By Jarrod Belcher
Let us hold fast the confession of our hope without wavering…” Hebrews 10:23. In the past 150 years the church has undergone a lot of changes. Some of those changes have been good and some have been bad. One of the changes for the worse has been the elimination of creeds, confessions, and catechisms. It seems clear that the church was actively involved in these things from the beginning. 1 Corinthians 15:3-8 provides a statement of the kind of thing that would have been recited. It is there that Christ’s crucifixion, his resurrection, and the witnesses to that fact are recounted. A few hundred years later the church adopted creeds like the Apostle’s Creed and the Nicene Creed that were helpful summaries of Christian doctrine and the necessary beliefs for salvation.
Later on the Protestant Reformation saw an explosion of confessions of faith which were rather lengthy documents on the beliefs of a particular denomination on almost every aspect of Christian life. Martin Luther himself went into villages where he was shocked to find professing Christians that knew so little about their faith. He wrote out catechisms which are nothing more than questions and answers with Biblical proofs concerning the doctrines of the faith. It was the practice of many churches for several centuries to recite creeds together, adhere to a confession, and learn the catechism.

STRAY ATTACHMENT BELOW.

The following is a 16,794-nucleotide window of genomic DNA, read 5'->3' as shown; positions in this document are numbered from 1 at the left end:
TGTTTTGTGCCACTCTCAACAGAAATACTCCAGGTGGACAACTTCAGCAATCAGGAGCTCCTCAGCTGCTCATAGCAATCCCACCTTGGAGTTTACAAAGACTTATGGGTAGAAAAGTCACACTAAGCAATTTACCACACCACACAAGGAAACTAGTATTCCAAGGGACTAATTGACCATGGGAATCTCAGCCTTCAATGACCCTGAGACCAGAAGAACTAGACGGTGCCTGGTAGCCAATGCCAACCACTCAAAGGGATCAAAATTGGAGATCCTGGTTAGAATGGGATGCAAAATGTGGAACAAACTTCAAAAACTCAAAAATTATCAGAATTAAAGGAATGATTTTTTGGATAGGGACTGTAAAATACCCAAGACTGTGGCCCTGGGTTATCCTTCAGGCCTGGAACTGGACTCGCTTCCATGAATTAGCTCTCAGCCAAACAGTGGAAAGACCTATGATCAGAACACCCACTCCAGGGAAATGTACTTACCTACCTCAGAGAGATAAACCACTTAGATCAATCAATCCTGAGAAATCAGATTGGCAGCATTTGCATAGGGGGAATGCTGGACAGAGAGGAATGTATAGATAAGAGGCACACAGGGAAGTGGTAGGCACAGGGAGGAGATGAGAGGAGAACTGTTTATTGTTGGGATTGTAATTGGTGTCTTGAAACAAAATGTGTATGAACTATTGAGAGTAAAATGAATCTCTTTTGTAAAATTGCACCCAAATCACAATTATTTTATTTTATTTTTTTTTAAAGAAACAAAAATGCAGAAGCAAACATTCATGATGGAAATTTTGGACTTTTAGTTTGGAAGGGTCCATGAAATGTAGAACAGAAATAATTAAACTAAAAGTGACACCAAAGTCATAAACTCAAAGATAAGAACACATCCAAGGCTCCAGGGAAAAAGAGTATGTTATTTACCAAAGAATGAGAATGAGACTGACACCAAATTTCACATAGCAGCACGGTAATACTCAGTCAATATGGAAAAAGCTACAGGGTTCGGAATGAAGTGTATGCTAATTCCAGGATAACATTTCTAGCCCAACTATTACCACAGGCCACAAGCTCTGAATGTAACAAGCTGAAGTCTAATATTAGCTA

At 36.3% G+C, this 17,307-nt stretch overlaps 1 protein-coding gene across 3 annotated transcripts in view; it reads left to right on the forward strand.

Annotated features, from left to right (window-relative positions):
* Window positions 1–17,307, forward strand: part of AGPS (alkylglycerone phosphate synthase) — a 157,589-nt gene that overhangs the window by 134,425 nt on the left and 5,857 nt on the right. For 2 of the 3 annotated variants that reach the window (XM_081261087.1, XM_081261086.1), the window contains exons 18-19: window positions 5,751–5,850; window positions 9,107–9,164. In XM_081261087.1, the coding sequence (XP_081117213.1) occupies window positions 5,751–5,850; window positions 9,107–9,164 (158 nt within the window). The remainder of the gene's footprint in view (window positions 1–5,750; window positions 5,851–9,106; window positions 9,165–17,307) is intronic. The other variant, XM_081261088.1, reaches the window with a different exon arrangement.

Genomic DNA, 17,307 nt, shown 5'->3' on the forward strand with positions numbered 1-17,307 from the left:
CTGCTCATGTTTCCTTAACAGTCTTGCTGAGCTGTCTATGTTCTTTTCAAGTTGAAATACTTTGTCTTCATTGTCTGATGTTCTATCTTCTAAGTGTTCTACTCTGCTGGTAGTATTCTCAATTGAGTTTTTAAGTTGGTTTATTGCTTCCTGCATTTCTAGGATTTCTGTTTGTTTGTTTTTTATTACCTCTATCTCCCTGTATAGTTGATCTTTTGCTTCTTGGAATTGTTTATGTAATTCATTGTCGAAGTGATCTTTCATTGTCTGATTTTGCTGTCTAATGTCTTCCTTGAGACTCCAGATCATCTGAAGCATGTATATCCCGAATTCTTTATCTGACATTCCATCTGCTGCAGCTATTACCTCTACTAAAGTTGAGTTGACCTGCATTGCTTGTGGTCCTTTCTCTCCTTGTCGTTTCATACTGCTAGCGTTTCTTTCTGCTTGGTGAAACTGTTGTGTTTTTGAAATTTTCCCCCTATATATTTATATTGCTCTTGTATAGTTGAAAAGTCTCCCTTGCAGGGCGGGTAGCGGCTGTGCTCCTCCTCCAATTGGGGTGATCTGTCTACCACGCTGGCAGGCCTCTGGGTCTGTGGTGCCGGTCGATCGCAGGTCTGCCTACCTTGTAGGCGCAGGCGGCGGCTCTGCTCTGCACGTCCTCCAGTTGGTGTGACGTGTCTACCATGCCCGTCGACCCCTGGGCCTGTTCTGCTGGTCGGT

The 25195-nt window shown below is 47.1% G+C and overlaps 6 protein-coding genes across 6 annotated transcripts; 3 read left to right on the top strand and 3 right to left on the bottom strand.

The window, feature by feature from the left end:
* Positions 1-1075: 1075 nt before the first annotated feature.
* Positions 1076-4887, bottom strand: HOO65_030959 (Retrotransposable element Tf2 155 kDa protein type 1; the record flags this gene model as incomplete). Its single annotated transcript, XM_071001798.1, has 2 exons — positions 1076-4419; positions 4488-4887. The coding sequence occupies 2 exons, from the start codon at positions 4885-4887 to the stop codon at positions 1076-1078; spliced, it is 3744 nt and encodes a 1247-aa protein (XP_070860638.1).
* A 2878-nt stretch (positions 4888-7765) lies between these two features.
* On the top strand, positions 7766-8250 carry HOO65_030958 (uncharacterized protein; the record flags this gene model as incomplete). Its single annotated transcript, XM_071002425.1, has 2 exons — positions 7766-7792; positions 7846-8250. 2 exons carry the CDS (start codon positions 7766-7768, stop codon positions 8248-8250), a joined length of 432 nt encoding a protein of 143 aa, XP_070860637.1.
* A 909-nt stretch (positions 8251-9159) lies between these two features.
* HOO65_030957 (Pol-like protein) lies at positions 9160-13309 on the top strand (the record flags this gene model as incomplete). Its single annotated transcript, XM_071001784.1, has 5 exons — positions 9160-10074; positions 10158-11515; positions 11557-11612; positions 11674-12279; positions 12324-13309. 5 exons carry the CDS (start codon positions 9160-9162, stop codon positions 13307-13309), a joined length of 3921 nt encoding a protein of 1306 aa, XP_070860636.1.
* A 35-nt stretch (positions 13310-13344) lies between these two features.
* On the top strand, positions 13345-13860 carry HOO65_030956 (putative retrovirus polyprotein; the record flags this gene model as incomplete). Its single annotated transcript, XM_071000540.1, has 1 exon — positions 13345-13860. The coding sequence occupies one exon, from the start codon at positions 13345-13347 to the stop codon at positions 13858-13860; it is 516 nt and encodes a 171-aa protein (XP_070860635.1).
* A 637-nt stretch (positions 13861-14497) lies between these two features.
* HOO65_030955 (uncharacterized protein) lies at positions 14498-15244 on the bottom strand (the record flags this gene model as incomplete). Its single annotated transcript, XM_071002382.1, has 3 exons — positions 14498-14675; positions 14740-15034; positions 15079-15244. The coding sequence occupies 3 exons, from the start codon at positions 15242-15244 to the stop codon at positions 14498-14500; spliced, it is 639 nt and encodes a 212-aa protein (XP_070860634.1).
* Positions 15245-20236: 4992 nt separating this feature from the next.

But like many good things the three C’s fell out of favor in churches for a myriad of reasons. Suddenly your call to action defined whether or not you were a Christian. “Deeds not creeds,” became the mantra of the evangelical church and over the course of time as a consequence the laity no longer knew anything of the particulars of the faith. But while it is necessary for Christians to be obedient to Christ it is also necessary for us to know the particulars of the faith. The result has been the loss of the ability to discern good doctrine from bad doctrine, or perhaps worse, to not care. We must know what true Christianity is or else it transforms into something else that is not Christian at all. A recovery of the three C’s would also bring a recovery of discernment within the church which guards us from error.